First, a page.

Format

Send to

Choose Destination
J Physiol. 2016 Jan 1;594(1):149-67. doi: 10.1113/JP270981. Epub 2015 Nov 15.

Recovery of visual functions in amblyopic animals following brief exposure to total darkness.

Author information

1
Department of Psychology and Neuroscience, Dalhousie University, Halifax, Nova Scotia, Canada.
2
Department of Orthoptics, IWK Hospital, Halifax, Nova Scotia, Canada.
3
Hospital for Sick Children, Toronto, Ontario, Canada.

Abstract

Occlusion of one eye of kittens (monocular deprivation) results in a severe and permanent loss of visual acuity in that eye, which parallels closely the vision loss characteristic of human amblyopia. We extended earlier work to demonstrate that amblyopic vision loss can be either blocked or erased very fast by a 10 day period of total darkness following a period of monocular deprivation that begins near birth and extends to at least 8 weeks of age. The parameters of darkness were strict because no visual recovery was observed after 5 days of darkness. In addition, short periods of light introduced each day during an otherwise 10 day period of darkness obliterated the benefits. Despite recovery of normal visual acuity, only one-quarter of the animals showed evidence of having attained normal stereoscopic vision. A period of total darkness may catalyse and improve treatment outcomes in amblyopic children. A 10 day period of total darkness has been shown to either block or erase the severe effects on vision of a prior short period of monocular deprivation (MD) in kittens depending on whether darkness is contiguous or is delayed with respect to the period of MD. We have extended these earlier findings from kittens for which the period of MD began at 1 month and lasted for 1 week to more clinically relevant situations where MD began near birth and lasted for ≥ 6 weeks. Despite the far longer MD and the absence of prior binocular vision, all animals recovered normal visual acuity in the previously deprived eye. As before, when the period of darkness followed immediately after MD, the vision of both eyes was initially very poor but, subsequently, the acuity of each eye increased gradually and equally to attain normal levels in ∼ 7 weeks. By contrast, when darkness was introduced 8 weeks after MD, the visual acuity of the deprived eye recovered quickly to normal levels in just 1 week without any change in the vision of the fellow (non-deprived) eye. Short (15 or 30 min) periods of illumination each day during an otherwise 10 day period of darkness obliterated all the benefits for vision, and a 5 day period of darkness was also completely ineffective. Measurements of depth perception indicated that, despite possessing normal visual acuity in both eyes, only about one-quarter of the animals showed evidence of having attained normal stereoscopic vision.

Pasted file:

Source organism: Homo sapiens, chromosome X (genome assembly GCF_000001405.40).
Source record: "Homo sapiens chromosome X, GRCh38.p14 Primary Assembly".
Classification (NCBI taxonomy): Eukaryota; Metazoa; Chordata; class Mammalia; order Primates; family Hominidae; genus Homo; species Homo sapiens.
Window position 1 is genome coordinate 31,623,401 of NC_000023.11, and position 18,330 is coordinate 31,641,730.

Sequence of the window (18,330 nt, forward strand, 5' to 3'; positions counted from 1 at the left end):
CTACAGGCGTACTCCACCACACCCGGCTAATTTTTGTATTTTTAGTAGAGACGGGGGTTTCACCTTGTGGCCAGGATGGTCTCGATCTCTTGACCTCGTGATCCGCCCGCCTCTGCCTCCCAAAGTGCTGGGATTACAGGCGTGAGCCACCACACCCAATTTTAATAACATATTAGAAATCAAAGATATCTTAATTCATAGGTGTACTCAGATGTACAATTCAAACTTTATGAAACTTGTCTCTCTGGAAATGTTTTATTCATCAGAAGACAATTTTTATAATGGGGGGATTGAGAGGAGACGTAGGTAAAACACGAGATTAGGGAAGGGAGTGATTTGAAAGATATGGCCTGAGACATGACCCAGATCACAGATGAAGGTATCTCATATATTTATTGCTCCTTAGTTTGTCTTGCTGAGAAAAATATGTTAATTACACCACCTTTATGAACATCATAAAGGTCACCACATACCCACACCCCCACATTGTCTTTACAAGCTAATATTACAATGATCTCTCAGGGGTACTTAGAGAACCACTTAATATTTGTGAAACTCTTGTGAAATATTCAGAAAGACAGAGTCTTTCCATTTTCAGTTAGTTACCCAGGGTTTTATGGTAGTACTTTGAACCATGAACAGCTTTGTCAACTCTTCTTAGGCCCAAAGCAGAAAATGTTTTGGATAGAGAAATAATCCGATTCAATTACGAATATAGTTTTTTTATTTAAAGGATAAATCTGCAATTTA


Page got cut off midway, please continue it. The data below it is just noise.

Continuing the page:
PMID:
26449521
PMCID:
PMC4704512
DOI:
10.1113/JP270981
[Indexed for MEDLINE]
Free PMC Article

Supplemental Content

Full text links

Icon for Wiley Icon for PubMed Central
Loading ...
Support Center